Using this dictionary ( learnersdictionary.com/definition/run ), I cannot seem to find a good definition of "run" that would fit some passage:
( abcnews.go.com/WNT/video/house-windsor-welcomes-royal-19741481 )
"Also tonight, that boy, of course is changing the royal line of succession, leaping in front of uncle harry. Now that william has a new baby, how does the line of succession run? "
Could this be a journalistic jargon?
not a teacher
"Run" has many subtly different meanings. In this case it means to take a particular order over a period of time.
In the dictionary link I feel that definition #23 (intransitive) is probably closest.
run - Dictionary definition and pronunciation - Yahoo! Education
So the sentence is: "Now that William has a new baby, what is the order of the line of succession?"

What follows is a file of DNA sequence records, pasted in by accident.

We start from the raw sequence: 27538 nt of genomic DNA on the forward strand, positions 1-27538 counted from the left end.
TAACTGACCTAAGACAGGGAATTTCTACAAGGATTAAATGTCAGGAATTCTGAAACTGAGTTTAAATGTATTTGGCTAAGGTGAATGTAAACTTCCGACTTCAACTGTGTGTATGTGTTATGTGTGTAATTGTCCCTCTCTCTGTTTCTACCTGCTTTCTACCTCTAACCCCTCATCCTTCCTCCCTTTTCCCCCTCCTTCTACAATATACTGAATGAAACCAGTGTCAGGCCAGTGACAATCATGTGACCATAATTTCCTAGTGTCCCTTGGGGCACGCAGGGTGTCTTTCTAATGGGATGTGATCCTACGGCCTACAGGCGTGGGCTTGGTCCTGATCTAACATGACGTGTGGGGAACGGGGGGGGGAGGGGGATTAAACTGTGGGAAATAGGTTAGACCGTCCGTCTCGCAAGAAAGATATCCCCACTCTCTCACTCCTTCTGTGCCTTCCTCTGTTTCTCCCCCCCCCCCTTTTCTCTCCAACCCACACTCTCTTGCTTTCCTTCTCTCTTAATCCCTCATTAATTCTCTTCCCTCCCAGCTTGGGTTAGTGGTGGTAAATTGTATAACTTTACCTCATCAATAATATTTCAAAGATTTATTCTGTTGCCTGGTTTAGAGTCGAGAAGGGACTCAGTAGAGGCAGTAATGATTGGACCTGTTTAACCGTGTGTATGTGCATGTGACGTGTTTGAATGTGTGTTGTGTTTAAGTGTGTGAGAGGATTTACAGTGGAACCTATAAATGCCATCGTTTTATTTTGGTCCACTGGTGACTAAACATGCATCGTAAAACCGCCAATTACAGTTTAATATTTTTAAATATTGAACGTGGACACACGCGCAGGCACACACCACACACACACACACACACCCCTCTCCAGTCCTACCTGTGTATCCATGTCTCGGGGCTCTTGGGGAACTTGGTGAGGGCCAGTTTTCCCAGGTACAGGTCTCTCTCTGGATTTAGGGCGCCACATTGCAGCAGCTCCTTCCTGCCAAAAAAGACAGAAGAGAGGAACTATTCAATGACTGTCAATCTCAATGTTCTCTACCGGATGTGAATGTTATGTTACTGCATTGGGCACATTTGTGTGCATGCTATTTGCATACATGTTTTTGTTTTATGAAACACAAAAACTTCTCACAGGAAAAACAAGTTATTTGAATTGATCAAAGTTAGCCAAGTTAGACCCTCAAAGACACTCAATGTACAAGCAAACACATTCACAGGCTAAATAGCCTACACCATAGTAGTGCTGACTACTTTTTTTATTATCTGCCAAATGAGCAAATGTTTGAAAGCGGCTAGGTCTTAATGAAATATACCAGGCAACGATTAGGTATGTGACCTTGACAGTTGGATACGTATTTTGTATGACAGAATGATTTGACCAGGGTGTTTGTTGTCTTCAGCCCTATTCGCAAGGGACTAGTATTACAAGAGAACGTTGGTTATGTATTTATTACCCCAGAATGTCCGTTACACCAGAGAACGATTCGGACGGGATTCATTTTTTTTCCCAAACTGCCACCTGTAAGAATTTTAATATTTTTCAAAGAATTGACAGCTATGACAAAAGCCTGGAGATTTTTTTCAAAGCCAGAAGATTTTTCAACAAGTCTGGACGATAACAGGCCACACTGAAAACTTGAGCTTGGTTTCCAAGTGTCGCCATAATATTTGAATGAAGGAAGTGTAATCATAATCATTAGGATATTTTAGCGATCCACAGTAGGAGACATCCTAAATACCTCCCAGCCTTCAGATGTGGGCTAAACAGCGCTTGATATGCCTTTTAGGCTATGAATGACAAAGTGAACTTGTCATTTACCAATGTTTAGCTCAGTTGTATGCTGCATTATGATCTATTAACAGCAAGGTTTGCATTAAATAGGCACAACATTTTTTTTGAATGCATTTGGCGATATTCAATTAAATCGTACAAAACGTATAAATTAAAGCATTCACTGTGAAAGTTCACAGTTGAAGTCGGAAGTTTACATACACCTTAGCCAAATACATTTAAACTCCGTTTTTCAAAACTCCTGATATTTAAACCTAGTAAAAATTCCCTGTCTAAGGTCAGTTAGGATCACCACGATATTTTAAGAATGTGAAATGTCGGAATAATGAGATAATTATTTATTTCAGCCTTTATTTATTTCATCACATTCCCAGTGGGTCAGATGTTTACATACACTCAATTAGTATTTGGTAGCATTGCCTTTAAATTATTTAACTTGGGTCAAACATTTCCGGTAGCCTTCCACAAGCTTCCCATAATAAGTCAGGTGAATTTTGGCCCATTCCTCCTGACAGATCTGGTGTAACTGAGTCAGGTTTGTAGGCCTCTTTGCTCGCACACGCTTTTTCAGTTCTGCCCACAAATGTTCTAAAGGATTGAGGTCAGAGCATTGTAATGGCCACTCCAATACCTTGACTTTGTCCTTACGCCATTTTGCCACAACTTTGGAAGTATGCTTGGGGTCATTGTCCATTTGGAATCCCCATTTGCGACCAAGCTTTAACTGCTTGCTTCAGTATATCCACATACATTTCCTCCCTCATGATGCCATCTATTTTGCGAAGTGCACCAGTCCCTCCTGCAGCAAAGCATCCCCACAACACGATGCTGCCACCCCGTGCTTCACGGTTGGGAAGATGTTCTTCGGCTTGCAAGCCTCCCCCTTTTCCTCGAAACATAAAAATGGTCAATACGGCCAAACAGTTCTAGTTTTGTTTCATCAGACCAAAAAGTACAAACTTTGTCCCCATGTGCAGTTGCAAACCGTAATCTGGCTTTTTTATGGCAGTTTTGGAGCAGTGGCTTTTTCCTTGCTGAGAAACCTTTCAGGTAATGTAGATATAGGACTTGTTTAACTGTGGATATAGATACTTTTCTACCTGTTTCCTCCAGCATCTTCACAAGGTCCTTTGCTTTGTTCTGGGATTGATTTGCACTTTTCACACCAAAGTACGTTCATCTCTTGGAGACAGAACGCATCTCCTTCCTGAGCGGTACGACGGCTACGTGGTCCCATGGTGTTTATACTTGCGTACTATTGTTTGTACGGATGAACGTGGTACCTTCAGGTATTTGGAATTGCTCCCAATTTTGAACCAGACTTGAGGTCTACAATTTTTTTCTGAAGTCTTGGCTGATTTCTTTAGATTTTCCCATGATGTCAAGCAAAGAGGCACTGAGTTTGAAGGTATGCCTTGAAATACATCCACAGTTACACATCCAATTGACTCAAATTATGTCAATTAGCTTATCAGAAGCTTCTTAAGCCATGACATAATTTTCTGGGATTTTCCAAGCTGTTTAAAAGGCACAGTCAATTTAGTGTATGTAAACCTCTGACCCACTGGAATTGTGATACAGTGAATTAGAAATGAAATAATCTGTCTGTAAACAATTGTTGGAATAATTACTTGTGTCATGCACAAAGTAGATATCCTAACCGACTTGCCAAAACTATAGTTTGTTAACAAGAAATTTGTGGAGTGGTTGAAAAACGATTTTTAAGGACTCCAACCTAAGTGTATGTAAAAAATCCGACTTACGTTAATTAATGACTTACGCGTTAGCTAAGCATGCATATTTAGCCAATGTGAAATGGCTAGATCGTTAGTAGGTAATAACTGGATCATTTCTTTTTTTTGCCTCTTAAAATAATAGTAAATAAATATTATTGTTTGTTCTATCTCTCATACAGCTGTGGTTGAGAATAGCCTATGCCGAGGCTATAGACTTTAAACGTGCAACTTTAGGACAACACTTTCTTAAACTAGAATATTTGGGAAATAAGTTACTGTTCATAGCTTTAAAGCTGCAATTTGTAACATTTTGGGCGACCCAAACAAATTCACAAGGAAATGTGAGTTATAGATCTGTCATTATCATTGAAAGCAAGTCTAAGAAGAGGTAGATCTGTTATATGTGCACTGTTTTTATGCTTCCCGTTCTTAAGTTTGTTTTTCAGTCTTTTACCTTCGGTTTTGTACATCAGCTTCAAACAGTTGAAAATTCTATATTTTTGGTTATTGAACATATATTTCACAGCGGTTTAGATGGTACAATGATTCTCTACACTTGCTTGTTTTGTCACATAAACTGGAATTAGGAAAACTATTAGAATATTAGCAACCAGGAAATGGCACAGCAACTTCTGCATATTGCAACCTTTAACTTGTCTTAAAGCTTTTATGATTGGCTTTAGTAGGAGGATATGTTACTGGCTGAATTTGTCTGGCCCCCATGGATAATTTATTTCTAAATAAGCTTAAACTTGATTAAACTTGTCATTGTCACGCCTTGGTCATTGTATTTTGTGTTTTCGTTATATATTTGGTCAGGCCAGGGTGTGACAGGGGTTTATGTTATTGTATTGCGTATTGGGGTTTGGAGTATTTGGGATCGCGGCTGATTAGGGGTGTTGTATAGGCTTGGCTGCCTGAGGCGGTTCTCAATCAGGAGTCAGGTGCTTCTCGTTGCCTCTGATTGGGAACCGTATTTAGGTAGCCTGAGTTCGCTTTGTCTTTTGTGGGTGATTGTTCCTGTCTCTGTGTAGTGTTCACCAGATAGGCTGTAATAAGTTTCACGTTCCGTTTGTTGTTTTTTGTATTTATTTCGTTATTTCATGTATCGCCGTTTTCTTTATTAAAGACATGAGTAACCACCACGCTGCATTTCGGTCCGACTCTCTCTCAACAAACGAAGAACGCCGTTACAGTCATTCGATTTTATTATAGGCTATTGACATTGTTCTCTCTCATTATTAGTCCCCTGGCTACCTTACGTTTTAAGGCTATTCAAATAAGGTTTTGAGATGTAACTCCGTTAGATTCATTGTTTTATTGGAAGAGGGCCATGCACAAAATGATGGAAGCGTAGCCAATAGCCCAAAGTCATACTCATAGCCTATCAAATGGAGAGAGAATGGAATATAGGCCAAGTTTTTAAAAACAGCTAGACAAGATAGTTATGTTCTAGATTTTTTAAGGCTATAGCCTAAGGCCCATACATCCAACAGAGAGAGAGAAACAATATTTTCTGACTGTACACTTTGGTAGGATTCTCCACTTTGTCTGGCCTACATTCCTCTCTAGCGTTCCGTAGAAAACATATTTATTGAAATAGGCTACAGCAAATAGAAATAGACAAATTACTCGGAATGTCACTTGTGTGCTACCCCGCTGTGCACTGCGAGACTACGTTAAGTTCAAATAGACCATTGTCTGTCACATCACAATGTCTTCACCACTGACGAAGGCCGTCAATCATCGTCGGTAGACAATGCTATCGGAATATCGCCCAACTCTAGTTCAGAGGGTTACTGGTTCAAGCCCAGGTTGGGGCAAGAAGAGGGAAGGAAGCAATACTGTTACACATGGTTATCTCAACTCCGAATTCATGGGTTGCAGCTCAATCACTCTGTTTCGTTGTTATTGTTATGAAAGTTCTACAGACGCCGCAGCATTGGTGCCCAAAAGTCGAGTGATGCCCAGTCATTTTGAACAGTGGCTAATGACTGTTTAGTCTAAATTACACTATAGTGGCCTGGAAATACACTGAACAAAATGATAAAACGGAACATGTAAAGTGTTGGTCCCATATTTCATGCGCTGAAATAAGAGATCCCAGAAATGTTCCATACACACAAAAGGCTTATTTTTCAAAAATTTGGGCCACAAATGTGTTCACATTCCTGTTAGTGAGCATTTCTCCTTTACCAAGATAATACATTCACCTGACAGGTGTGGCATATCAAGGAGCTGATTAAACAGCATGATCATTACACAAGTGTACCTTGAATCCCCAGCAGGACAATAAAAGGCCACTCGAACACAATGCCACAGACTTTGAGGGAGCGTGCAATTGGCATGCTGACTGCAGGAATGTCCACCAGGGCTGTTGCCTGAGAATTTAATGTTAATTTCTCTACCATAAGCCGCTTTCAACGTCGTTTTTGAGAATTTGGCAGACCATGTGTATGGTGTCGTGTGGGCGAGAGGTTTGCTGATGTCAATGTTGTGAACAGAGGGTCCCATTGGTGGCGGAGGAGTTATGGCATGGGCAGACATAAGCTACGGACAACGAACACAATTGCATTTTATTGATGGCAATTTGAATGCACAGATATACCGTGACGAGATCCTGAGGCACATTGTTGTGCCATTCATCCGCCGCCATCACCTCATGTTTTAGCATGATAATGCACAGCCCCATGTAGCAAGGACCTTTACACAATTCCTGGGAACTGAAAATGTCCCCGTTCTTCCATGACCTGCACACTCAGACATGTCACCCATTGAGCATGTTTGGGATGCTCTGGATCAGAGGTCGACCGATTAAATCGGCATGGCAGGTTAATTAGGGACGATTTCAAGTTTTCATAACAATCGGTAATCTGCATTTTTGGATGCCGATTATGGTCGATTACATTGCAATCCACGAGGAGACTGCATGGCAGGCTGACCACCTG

ps: Mike just beat me to it, I'll leave my post up to show that I agree with him.
Just curious. What do you think about #14?
I was drawn to both 14 and 19, as well.
I think the crucial sense of a changeable order is missing in 14, and in 19 the implication of an end-point makes it not quite right.
To me, 23 seems best although still not quite satisfactory.
Looking at my earlier post it occurred to me that the current line of succession probably is officially finite, which seems to be the case.
It appears that the orb stops with Karin Vogel of Germany (#5754 in line, b.1973).
I always thought my chances of assuming the throne were slim at best, but it's disappointing to find that I wouldn't even be in consideration.